Massachusetts Medical Society: Physicians Task Force Announces Opioid Recommendations

Physicians Task Force Announces Opioid Recommendations

2,500 Complete MMS CME on Opioids, Pain Management

The AMA Task Force to Reduce Opioid Abuse, which includes the MMS, recently announced the first of several recommendations to reduce the public health crisis facing the country.

The nation’s largest physician organization said the coalition, comprised of 27 physician organizations including the AMA, American Osteopathic Association, 17 specialty and 7 state medical societies, and the American Dental Association, has been formed to identify and implement the best practices to engage physicians in curbing opioid abuse.

The task force is focused on several areas: prescription monitoring programs, physician education, reducing the stigma of substance use disorder, enhancing access to treatment, and expanding access to naloxone.

“This is a welcome development in the fight against opioid abuse,” said MMS President Dennis M. Dimitri, M.D. “It will combine the strengths of the nation’s major medical organizations, bring greater and more constant attention to this public health crisis, and supplement specific approaches already underway by Massachusetts elected officials and physicians.”

AMA Board Chair-Elect Patrice A. Harris, M.D., said the AMA Task Force is “committed to working long-term on a multi-pronged, comprehensive public health approach to end opioid abuse in America.” The initial approach of the collaboration will focus on several areas: prescription monitoring programs, physician education on safe prescribing of opioids, assessment and treatment of pain, reducing the stigma of substance use disorder, enhancing access to treatment, and expanding access to the life-saving drug naloxone.

“The efforts of the task force,” Dr. Dimitri said, “can only add strength to our efforts in the Commonwealth.” He said the AMA’s effort is benefiting from the expertise of its Massachusetts representative, Richard S. Pieters, M.D., immediate past president of the MMS. Dr. Pieters is a radiation oncologist at UMass Memorial Health Care, board certified in hospice and palliative care, and a cancer pain specialist.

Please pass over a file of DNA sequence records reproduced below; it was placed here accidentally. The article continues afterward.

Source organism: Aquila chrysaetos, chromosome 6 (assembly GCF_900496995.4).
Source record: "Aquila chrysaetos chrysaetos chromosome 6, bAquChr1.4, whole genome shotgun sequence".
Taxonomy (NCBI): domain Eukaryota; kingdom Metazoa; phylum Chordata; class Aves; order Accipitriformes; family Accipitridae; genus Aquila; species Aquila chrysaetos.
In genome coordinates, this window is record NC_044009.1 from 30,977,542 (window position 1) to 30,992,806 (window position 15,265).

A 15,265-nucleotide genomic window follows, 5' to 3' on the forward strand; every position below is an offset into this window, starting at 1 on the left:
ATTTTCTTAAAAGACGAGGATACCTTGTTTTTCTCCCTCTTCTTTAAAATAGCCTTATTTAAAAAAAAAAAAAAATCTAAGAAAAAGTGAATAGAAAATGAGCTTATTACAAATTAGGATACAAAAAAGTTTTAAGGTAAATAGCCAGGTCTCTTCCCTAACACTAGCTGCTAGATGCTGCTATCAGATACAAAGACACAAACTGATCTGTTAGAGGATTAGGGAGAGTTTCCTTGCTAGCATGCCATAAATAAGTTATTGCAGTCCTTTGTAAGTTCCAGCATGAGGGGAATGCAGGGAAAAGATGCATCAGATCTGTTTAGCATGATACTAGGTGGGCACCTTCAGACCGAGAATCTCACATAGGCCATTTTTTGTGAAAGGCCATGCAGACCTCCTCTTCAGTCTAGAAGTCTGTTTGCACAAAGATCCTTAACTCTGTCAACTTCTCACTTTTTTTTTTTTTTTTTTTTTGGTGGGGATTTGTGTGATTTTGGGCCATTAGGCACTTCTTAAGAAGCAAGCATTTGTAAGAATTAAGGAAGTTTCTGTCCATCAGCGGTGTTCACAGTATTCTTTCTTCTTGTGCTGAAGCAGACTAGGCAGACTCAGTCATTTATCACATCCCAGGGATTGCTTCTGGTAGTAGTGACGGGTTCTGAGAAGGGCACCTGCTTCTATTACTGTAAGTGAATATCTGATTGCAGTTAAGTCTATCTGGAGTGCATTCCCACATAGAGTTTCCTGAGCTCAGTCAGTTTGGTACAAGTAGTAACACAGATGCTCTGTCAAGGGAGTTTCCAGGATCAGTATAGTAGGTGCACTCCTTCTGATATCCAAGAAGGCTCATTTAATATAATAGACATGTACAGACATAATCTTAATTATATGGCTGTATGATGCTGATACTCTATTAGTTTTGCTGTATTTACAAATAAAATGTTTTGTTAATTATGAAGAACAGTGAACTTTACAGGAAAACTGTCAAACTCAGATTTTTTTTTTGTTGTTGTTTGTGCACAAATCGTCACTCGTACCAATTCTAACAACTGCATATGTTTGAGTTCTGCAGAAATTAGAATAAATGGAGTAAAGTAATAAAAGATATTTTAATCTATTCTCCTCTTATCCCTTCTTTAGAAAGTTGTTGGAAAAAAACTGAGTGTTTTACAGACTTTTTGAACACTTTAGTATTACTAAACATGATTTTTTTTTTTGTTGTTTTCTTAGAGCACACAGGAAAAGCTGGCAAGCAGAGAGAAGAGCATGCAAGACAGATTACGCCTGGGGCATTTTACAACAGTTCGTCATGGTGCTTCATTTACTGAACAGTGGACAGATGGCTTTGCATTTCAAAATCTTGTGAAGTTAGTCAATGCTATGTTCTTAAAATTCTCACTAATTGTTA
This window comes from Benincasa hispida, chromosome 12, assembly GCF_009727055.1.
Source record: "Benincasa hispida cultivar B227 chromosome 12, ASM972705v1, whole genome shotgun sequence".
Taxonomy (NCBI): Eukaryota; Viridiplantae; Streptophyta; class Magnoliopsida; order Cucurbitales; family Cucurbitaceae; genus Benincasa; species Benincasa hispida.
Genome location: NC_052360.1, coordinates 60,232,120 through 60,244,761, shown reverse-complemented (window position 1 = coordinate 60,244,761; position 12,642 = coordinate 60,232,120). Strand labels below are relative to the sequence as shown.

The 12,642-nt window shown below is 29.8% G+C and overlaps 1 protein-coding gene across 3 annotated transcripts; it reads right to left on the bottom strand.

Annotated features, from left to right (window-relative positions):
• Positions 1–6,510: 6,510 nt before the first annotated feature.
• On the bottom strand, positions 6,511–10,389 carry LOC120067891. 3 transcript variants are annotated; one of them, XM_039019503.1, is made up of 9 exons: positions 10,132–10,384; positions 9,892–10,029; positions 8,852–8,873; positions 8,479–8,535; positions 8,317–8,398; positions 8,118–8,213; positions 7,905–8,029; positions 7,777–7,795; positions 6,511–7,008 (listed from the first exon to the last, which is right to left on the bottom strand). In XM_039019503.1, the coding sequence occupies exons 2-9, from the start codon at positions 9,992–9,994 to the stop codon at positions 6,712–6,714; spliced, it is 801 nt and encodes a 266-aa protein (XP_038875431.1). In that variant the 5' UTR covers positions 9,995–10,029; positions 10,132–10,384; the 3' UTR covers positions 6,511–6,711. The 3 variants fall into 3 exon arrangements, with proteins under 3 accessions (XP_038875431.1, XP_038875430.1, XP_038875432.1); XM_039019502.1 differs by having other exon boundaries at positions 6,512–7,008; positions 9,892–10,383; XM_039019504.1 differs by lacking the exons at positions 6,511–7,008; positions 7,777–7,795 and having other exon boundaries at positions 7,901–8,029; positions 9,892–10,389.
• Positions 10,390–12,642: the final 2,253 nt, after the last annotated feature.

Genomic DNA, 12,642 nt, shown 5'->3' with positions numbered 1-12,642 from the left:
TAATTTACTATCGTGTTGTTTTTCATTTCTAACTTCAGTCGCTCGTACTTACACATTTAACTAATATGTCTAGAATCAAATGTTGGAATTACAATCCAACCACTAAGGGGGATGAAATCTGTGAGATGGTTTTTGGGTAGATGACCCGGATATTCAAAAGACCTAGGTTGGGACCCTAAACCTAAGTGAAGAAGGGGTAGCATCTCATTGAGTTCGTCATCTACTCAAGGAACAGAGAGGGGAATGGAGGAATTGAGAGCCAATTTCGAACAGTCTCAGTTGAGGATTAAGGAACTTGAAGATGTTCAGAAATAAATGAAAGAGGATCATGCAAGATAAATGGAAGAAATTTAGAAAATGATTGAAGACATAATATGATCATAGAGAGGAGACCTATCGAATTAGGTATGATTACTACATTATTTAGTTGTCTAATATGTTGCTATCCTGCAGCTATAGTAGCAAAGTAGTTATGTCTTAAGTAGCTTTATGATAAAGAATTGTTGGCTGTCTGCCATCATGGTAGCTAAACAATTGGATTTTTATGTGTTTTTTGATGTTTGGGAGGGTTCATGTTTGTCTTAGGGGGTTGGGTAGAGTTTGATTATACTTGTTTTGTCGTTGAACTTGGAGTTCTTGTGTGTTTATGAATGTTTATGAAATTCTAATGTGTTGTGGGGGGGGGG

Dr. Dimitri said the Commonwealth has taken substantial strides in addressing the epidemic in the state. Gov. Charlie Baker and Attorney General Maura Healey have made the crisis a top priority and the Governor’s Opioid Working Group has issued an action plan with a number of recommendations that are in the process of being implemented.

Dr. Dimitri said the those recommendations — among them improving the prescription monitoring program, reducing stigma by reframing addiction as a medical disease, implementing treatment programs, and making naloxone more accessible — have been supported by Massachusetts physicians for some time.

smartsafe The MMS has been reaching out to both prescribers and patients to educate them about safe prescribing and proper storage and disposal of prescription medications with a comprehensive opioid education and addiction prevention program called Smart and Safe.

Since making all MMS continuing medical education courses on opioids and pain management free to all prescribers in late May, nearly 2,500 health professionals have taken one or more courses in the first two months.

To meet demand, the Society added nine courses on the topics since last year, when only 400 completed such courses in a comparable period.

Dr. Dimitri also cited improvements, now in progress, to the state’s prescription monitoring program that will make it easier for physicians to use. One key change: reducing the time for pharmacy reporting of opioid prescriptions from two weeks to 24 hours, an action that should reduce “doctor shopping” by patients.

The new Massachusetts state budget includes $111 million for substance abuse services, and the Gov. Baker has requested another $27.8 million in supplemental spending for treatment and prevention. U.S. Health and Human Services has also announced a $100 million effort for medication-assisted treatment, and Massachusetts will share in that program.

Creative new approaches have come from law enforcement as well. Gloucester’s Angels Program has enrolled nearly five dozen people into treatment since it began June 1, and the program has led to similar efforts in other communities.

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